At its E3 press conference Monday, Microsoft-owned 343 Industries announced two new “Halo” titles, including a next-generation makeover compilation of the first four games and a brand-new game to be released in late 2015.
“Halo: The Master Chief Collection” will include the first four “Halo” games optimised for the Xbox One console and remastered at 1080p HD and 60 frames per second.
The single-disc anthology will release on November 11 for $US59.99, and it will feature a new prologue before the first game, “Halo: Combat Evolved,” and a new epilogue after “Halo 4.”
The collection will also feature all of the multiplayer content from all four games, including all previously released download-only maps.
The November release of “The Master Chief Collection” will coincide with the premiere of a live-action “Halo” television series, called “Halo: Nightfall,” which will be executive produced by Ridley Scott. (Another live-action “Halo” series, this one by executive produced by Steven Spielberg, is still in the works.)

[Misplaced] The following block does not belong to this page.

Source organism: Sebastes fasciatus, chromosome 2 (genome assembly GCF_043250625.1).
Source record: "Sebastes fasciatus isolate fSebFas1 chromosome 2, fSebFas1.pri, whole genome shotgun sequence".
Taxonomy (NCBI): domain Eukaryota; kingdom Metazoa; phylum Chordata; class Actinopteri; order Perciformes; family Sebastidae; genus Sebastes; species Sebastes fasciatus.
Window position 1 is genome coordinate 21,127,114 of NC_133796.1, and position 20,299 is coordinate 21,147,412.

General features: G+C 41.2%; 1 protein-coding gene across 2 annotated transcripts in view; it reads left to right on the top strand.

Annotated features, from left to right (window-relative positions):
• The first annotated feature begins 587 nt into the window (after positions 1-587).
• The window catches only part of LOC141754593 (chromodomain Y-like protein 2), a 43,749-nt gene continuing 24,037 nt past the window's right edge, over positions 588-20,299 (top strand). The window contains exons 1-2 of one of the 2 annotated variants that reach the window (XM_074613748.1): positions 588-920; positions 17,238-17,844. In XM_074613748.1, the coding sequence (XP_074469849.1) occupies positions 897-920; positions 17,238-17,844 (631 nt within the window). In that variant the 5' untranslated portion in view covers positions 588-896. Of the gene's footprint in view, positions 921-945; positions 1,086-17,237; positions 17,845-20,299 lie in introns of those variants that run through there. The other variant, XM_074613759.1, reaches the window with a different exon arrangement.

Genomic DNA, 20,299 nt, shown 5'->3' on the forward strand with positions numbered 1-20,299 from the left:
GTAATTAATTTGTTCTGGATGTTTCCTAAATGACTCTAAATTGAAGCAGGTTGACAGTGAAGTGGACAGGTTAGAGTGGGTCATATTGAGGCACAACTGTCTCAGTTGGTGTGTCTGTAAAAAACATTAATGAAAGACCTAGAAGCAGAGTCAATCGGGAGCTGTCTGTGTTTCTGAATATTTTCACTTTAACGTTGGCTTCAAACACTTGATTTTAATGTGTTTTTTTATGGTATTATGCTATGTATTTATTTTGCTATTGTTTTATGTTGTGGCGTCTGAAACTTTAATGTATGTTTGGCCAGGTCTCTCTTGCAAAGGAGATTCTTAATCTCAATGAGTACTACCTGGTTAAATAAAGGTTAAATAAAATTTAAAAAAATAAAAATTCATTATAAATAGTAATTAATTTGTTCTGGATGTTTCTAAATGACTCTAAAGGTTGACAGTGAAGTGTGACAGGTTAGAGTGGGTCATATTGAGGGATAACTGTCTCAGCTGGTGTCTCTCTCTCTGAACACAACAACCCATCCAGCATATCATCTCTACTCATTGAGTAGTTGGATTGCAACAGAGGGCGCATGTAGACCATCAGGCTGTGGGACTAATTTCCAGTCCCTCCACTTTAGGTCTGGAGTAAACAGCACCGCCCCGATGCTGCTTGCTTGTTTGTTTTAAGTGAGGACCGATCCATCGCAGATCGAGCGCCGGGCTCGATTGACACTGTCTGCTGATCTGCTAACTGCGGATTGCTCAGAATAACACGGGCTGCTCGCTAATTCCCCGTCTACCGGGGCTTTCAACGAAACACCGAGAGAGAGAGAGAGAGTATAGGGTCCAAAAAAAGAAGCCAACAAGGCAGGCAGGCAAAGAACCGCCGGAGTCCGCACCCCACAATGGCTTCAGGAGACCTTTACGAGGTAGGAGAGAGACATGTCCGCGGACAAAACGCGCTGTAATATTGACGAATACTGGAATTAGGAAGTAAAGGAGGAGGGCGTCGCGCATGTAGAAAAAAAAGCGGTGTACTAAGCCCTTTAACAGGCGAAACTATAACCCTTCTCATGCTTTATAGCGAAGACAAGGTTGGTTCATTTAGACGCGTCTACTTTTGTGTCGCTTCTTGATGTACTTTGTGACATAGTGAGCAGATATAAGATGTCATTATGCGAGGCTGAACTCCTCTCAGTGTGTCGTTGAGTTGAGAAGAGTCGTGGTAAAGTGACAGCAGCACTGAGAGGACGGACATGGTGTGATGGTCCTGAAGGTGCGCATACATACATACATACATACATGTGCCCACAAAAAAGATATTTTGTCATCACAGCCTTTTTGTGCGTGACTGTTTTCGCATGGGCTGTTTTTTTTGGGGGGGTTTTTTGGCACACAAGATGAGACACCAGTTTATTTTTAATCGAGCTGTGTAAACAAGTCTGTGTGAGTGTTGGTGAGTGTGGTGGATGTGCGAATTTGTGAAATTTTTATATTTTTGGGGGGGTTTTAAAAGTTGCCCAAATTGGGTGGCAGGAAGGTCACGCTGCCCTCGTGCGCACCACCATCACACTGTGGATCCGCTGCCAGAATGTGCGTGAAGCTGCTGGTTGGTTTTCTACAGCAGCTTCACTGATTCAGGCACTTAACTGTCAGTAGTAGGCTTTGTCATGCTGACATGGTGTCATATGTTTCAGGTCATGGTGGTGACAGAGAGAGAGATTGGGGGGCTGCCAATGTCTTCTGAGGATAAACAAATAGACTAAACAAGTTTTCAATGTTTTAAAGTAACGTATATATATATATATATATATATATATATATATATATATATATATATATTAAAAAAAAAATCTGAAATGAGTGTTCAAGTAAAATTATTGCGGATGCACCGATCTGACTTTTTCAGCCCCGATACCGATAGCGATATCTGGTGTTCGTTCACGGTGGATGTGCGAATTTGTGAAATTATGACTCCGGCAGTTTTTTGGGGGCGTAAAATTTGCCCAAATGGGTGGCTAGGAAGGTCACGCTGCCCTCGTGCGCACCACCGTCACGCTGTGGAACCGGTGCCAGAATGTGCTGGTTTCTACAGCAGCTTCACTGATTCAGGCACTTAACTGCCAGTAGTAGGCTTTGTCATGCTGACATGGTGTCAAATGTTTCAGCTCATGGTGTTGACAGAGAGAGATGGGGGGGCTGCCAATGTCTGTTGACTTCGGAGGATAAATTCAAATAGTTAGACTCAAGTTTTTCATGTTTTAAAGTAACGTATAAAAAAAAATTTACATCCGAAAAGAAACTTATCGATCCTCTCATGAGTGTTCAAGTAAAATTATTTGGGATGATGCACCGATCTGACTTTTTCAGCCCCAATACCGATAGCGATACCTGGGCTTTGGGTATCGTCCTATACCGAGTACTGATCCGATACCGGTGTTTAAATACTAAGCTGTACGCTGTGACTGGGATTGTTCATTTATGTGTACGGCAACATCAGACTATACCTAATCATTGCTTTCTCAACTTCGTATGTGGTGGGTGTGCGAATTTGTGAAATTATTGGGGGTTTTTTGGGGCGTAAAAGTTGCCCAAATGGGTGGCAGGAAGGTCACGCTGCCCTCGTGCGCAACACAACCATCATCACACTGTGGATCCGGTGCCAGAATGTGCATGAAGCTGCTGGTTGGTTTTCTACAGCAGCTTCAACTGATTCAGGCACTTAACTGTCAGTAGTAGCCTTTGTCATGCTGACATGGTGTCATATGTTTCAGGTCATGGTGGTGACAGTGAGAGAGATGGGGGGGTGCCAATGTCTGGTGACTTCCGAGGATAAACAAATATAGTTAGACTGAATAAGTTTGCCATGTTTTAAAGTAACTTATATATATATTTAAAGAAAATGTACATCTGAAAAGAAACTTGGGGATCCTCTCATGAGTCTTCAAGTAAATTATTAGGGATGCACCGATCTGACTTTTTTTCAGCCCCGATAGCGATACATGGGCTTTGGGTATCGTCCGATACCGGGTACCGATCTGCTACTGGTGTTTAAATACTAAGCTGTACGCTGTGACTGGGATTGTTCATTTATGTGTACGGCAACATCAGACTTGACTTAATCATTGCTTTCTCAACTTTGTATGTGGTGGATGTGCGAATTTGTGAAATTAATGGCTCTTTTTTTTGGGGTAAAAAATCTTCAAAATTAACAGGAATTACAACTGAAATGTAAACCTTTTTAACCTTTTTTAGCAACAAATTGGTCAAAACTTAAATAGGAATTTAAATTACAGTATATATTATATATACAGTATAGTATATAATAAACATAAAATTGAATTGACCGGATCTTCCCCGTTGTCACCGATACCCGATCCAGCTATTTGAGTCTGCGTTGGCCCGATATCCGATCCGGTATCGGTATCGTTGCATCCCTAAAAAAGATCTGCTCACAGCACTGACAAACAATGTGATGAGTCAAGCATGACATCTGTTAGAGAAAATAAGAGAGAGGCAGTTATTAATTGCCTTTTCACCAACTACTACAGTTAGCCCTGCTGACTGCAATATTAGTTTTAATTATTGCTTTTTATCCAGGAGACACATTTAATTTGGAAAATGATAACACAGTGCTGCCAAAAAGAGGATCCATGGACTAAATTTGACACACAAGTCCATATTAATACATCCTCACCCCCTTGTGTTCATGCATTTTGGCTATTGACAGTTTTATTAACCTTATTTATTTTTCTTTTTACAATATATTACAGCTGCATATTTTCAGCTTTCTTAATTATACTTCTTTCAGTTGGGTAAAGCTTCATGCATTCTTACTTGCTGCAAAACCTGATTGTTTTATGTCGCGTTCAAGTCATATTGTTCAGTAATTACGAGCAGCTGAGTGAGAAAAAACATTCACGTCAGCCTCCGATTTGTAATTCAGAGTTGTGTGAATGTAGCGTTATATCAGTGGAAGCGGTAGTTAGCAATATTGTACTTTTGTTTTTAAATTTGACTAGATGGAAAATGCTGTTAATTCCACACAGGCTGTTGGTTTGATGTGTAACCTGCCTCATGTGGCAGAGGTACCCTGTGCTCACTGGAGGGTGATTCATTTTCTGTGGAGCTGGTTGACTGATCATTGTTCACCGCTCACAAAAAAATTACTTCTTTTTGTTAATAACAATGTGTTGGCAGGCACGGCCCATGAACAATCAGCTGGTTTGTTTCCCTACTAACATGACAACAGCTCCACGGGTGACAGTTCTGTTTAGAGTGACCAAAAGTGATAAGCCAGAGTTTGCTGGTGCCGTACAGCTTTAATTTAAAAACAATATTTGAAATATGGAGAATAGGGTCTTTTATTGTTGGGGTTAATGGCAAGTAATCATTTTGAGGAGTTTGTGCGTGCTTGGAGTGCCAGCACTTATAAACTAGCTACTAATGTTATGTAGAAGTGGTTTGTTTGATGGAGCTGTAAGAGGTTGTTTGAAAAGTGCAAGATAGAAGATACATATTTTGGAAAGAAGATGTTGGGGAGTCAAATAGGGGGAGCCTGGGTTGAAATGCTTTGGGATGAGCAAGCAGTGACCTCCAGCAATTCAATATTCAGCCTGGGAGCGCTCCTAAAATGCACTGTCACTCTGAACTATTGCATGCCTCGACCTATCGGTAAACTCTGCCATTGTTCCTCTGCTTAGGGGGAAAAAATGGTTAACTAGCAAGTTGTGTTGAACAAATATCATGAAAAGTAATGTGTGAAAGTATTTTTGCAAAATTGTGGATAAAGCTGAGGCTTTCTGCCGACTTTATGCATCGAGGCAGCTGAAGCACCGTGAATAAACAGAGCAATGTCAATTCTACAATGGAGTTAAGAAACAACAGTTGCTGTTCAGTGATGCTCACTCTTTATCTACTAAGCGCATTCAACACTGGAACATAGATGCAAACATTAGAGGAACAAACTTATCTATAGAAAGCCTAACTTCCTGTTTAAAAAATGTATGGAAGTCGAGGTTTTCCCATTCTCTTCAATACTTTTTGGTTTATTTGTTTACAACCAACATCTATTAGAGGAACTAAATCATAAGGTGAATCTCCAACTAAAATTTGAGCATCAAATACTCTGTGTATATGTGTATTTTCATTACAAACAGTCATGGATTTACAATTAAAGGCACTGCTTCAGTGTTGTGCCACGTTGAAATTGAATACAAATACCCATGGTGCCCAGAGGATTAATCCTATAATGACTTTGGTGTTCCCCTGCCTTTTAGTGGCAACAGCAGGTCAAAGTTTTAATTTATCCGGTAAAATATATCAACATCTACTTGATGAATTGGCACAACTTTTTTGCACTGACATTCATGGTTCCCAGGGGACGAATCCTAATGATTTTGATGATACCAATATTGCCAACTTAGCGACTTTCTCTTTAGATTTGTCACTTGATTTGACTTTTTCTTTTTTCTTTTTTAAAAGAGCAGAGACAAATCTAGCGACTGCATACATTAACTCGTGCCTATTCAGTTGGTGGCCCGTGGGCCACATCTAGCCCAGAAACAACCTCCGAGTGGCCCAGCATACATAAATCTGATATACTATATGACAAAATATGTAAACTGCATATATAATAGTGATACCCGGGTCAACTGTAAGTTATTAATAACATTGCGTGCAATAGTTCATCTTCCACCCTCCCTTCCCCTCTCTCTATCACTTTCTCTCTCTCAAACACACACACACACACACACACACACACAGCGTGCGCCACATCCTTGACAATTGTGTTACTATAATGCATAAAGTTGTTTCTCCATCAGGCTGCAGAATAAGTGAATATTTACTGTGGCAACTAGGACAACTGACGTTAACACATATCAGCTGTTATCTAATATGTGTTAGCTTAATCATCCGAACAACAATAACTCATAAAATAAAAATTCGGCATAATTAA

According to 343 Industries General Manager Bonnie Ross, the first “Halo” TV series, “Nightfall,” will lead into the next official “Halo” game in 2015, officially titled “Halo 5: Guardians.”
“Halo 5: Guardians” will be the second “Halo” title helmed by 343 Industries, which took over the franchise after the original developer Bungie split with Microsoft in 2007. 343 Industries’ first full-length “Halo” game, “Halo 4,” received positive reviews from critics after its release in November 2012.
“When we first started 343, we made sure we actually paved and deepened the foundation of the universe,” Ross said. “I feel that’s critical to have success and people loving the universe over the next 10 to 20 years.
“This is about a universe worthy of devotion, of being able to tell hundreds of stories. At 343 we put a ton of emphasis on the fiction, the foundation.”
The “Halo” games, to this point, have generated more than 50 million units in sales.
Microsoft will certainly welcome more “Halo” content — both the games and the TV series — as its fledgling Xbox One console aims to compete with Sony’s better-selling PlayStation 4.
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